This year Iceland celebrates its centenary as a sovereign nation. This is an auspicious moment to reflect on the road we have taken and where we are headed.
One of our most valuable lessons relates to the importance of free trade, efficient transportation and communication with other countries for growing prosperity. For a small island state, in the middle of the North Atlantic, it is of paramount importance to maintain close relations with its neighbors. At the same time, we must develop and cultivate friendly relations and trade with new partners further abroad.
China is on the other side of the globe. Contacts between our countries were sporadic until the establishment of diplomatic relations in 1971. In recent years, we have deepened our political and commercial ties with China through regular consultations and cooperation.
We have strengthened our cultural links and seen joint business ventures come to fruition. Our people-to-people contacts have expanded rapidly with Chinese tourists visiting Iceland in greater numbers. Both of our major airlines have shown keen interest in direct flights between China and Iceland－and possibly some Chinese airlines are thinking on the same lines.
We welcome this development and are determined to strengthen our relations with China still further. This is the main reason for my visit to Beijing this month.
In 2013, Iceland became the first country in Europe to conclude a free trade agreement with China. This milestone agreement has been a catalyst for increased trade between Iceland and China. It still has untapped potential, which we are eager to exploit. I am convinced that the addition of new seafood species and other categories of products will further increase our bilateral trade. Various agreements and cooperation between Iceland and China show the extent and breadth of our cooperation, including Arctic cooperation, geothermal energy utilization, scientific cooperation and culture.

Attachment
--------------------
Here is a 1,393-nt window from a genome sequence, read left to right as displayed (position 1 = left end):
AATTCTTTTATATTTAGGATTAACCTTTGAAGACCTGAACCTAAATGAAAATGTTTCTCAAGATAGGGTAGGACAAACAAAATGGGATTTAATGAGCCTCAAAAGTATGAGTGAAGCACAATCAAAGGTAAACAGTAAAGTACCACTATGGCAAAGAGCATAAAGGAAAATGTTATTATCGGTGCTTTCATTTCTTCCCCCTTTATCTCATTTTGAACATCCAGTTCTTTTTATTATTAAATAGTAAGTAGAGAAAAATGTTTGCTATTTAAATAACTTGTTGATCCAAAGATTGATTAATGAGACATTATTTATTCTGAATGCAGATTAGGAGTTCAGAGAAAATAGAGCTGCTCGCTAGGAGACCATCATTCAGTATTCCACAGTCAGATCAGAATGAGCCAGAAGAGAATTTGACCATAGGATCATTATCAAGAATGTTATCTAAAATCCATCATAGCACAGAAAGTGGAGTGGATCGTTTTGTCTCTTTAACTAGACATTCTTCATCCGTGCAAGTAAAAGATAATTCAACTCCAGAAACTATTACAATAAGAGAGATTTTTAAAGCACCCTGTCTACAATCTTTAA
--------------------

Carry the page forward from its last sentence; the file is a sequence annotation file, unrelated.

Next year, Iceland assumes the chairmanship of the Arctic Council, where China has an observer status. It will also spearhead Nordic cooperation in times of increasing Nordic-Chinese relations. Iceland recently took a seat in the United Nations Human Rights Council where we look forward to cooperating with China. Iceland, like China, was a founding member of the Asian Infrastructure Investment Bank. Here, and in other multilateral forums, we could still further our mutual understanding and cooperation.
I am pleased to note the importance that China attaches to environmental issues. We are impressed by China's commitments, both nationally and internationally, to address climate change and its strong support to the Paris Agreement. Here, I believe Iceland and China can cooperate even more closely together, not least through the utilization of geothermal resources, where Iceland has valuable expertise to offer.
In a nutshell, the relations between Iceland and China are good and based on mutual respect and solid cooperation. This allows for our relations to develop and prosper.
My government follows carefully and with interest the Belt and Road Initiative, including the "Silk Road on Ice", which is focused on opening up new shipping routes through the Arctic. Iceland supports its objectives to enhance connectivity between Europe and Asia. We agree that increased flow of people, businesses, capital and technologies will bring benefit to all. We are confident that our relations will continue to develop in this direction, including through our current bilateral arrangements.
Iceland is linked with neighbouring economies in the North Atlantic through extensive communications network. As an island state, our communications network is based on shipping, air traffic and optical fiber cables. Further connections to other regions are of obvious interest to my country. Iceland approaches the Belt and Road Initiative with an open mind, observing how it continues to take shape and develop.
I look forward to visiting China.
The article was first published in China Daily on 6 September 2018